If good intentions and a righteous cause were enough to make a film outstanding, Brian Banks would win all the Oscars come next February. The basic outlines of this film are based on real events—in this case, the life of Brian Banks (Aldis Hodge), a poor kid who hoped that football would provide him a path out of the ghetto. At first, all seemed to be proceeding according to plan—blessed with athletic talent, Banks was a star at Polytechnic High School in Long Beach, California, and was recruited by Pete Carroll (Matt Battaglia) to play at USC. Then it all went wrong at age 16 when a high school classmate accused him of rape. Given remarkably inadequate legal counsel, Banks took a plea deal that required him to serve almost six years in prison, followed by another five years of parole under close supervision. He also had to register as a sex offender, which meant a number of restrictions that made it difficult for him to attend school, hold down a job, or live anything like a normal life.
Brian Banks, with a screenplay by Doug Atchison (who also penned Akeelah and the Bee), cuts back and forth in time from Banks’ early life to his efforts to rebuild his life as an adult. The California Innocence Project, led by Justin Brooks (Greg Kinnear), plays a key role in Banks’ efforts to reverse his conviction, and he also has the undying support of his mother (Sherri Shepherd) as well as a romance with a co-worker (Melanie Liburd) to sustain him. Both actresses are treated as mere appendages to Bank’s story, despite a rather clumsy attempt to hint at the fact that usually it’s the woman rather than the man who is disbelieved in cases of rape. Rather amazingly, Banks’ accuser contacts him online, and is willing to admit that she lied about what happened, but life has yet more to throw at our hero—in fact, you may begin to wonder if his real name is Job, such are the injustices heaped upon him.
There’s never any doubt about Banks’ innocence in Brian Banks, because we see both the alleged incident and what motivated the student in question to lie (a security guard so palpably evil she might as well have two horns and a tail, a characteristic shared by several other authority figures in this movie). For that matter, as portrayed in this film, Banks never did anything wrong in his life, other than the momentary lapse of judgment that led him to agree to make out with a fellow student in a spot within their high school that was notorious for that purpose. Even then, Banks thought the better of his choice and left without doing anything that should have had consequences other than perhaps getting detention for being in the halls without a pass. Unfortunately, that’s not what happens, and while I can’t testify to the truth of each incident or characterization in Brian Banks, the fact is that a real person served real time for something that he didn’t even come close to doing. Whether that story profits from being told in a highly melodramatic style, as is the case in this film, is another question altogether.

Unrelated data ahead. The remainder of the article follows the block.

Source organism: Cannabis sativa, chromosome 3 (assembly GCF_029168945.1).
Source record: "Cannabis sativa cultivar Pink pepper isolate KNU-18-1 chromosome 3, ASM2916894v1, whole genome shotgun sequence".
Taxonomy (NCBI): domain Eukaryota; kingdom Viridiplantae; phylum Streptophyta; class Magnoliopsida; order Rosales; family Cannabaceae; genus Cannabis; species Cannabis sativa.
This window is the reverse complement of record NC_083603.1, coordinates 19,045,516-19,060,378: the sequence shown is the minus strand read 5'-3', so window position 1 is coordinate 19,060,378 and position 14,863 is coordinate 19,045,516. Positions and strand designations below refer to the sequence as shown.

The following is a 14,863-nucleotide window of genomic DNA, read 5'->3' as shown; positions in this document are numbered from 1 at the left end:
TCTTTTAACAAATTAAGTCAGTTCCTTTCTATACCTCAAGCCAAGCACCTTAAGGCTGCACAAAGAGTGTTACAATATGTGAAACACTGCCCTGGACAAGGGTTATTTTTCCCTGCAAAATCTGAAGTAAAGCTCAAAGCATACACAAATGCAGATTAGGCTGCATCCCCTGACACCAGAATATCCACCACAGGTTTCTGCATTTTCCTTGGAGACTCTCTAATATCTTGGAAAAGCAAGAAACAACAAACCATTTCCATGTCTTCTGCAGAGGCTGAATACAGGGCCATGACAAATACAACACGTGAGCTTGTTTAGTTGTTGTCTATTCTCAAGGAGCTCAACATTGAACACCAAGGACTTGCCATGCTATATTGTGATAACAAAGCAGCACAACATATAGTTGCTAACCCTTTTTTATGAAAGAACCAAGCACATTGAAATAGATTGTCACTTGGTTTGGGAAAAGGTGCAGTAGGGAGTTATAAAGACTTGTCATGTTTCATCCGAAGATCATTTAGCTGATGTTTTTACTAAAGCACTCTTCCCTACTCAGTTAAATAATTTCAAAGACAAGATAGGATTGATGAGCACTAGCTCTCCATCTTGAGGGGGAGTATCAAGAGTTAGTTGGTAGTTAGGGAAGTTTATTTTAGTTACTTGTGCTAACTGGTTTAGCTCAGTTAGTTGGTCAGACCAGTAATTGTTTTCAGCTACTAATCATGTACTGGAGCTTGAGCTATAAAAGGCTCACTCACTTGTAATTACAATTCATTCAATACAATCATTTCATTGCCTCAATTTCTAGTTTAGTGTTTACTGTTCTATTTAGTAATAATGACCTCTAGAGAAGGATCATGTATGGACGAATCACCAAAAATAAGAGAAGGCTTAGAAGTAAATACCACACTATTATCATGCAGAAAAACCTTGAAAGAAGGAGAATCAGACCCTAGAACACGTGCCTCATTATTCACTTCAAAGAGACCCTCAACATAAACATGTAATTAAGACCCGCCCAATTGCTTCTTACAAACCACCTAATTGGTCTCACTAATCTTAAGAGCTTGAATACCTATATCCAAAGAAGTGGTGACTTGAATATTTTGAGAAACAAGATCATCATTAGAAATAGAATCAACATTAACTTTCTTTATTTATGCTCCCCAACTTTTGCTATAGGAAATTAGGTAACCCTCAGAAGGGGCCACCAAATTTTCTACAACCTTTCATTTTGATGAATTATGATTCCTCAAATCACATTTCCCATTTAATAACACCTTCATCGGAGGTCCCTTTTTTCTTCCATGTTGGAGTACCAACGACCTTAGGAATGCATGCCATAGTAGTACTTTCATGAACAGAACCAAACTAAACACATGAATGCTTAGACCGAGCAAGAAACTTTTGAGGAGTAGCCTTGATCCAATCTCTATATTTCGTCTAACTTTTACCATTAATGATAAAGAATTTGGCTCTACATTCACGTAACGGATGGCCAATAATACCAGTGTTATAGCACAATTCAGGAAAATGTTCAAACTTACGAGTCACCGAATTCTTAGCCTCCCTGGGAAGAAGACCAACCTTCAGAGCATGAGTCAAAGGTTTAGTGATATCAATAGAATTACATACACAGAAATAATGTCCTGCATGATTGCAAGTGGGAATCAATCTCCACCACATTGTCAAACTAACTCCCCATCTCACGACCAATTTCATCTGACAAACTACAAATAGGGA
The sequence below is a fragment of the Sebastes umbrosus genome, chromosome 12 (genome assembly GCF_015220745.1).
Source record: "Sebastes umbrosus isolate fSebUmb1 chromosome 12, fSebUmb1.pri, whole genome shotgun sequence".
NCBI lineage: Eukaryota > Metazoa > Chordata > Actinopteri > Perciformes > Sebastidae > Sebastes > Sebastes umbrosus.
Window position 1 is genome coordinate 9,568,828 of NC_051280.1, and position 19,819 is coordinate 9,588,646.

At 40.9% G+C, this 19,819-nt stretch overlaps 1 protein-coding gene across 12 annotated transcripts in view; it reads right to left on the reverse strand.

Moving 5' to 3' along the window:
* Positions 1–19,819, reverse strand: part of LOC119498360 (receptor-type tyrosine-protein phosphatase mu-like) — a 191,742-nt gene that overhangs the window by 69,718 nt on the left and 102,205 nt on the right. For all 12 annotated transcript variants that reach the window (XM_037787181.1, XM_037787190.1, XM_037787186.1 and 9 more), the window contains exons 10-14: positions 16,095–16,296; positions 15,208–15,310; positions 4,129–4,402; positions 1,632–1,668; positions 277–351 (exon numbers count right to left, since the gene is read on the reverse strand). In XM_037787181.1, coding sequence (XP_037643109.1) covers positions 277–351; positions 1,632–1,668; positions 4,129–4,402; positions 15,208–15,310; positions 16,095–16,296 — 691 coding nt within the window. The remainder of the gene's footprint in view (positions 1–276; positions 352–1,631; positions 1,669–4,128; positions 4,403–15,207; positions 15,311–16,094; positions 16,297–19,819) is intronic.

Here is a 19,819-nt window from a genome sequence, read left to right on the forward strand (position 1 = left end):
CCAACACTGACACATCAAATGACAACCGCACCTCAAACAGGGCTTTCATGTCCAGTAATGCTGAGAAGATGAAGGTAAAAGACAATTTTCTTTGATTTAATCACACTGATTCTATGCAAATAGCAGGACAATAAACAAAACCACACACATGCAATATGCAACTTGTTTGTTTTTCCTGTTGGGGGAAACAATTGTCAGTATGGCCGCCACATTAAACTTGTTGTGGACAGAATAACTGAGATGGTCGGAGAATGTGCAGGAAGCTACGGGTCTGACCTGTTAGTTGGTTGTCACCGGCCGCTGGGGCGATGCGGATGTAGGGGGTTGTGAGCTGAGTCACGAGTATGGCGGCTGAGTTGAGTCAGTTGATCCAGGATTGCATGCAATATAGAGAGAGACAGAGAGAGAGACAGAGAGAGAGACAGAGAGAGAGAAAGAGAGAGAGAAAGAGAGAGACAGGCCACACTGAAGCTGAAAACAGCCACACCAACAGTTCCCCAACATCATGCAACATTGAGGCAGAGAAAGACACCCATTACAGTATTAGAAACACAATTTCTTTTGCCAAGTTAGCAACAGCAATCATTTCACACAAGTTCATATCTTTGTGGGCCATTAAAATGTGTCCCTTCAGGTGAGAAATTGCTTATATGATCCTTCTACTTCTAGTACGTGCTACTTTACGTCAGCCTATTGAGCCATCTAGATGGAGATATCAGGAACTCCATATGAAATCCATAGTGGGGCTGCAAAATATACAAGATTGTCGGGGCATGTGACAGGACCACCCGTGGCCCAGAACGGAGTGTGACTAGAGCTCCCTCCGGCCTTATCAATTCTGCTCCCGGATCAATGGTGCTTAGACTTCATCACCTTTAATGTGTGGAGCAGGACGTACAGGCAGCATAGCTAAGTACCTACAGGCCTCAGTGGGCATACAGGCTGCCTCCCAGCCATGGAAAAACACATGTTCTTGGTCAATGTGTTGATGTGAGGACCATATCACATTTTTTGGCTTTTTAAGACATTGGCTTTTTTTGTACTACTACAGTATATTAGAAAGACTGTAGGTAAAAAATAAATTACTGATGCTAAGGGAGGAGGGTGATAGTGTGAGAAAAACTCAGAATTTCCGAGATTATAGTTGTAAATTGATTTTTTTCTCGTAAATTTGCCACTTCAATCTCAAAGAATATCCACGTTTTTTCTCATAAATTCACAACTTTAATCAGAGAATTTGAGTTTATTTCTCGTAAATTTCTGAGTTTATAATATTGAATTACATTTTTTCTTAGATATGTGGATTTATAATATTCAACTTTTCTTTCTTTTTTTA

For some reason, the term melodrama seems to be reserved these days mostly for women’s films, but in truth it describes a broad class of films that are often designed to appeal to men, including most American action, sports, and war films. If a film features stock characters and plot lines, provides crystal-clear distinctions between good and evil, and is built around a succession of action sequences rather than character development, it’s a melodrama. Done right, melodramas work like well-oiled machines, cranking up the audience’s emotions through well-known cinematic techniques, then paying them off so everyone leaves the theater satisfied. Because the righting of wrongs is often a theme of melodrama, the audience may leave feeling uplifted as well, basking in the glow of justice clearer and more certain than is usually achieved in the messy real world.
One of the more interesting story lines concerning Brian Bankslies not in the film or in the real life of the titular character, but in the career progression of director Tom Shadyac. Reportedly the youngest joke writer ever to work with Bob Hope, Shadyac also enjoyed early success directing comedy films, including Ace Ventura: Pet Detective (1994), The Nutty Professor (1996), Liar Liar (1997), and Bruce Almighty (2003). Then, following a head injury from a bicycle accident, he began a number of charitable endeavors and became interested in life’s big questions, as evidenced in his 2010 documentary I Am.
Brian Banks is the first film Shadyac has made since 2010, and it’s interesting precisely because it clearly intends to make a serious point about social justice, while shamelessly exploiting all the tricks and devices of an audience-pleasing Hollywood melodrama in the service of that cause. I predict that audiences will love it, while critics will be more reserved, and there’s nothing wrong with that. After all, Shadyac’s last film, I Am, has an audience score of 80% on rottentomatoes.com, versus a critical score of 36%, and the earth is still turning on its axis. | Sarah Boslaugh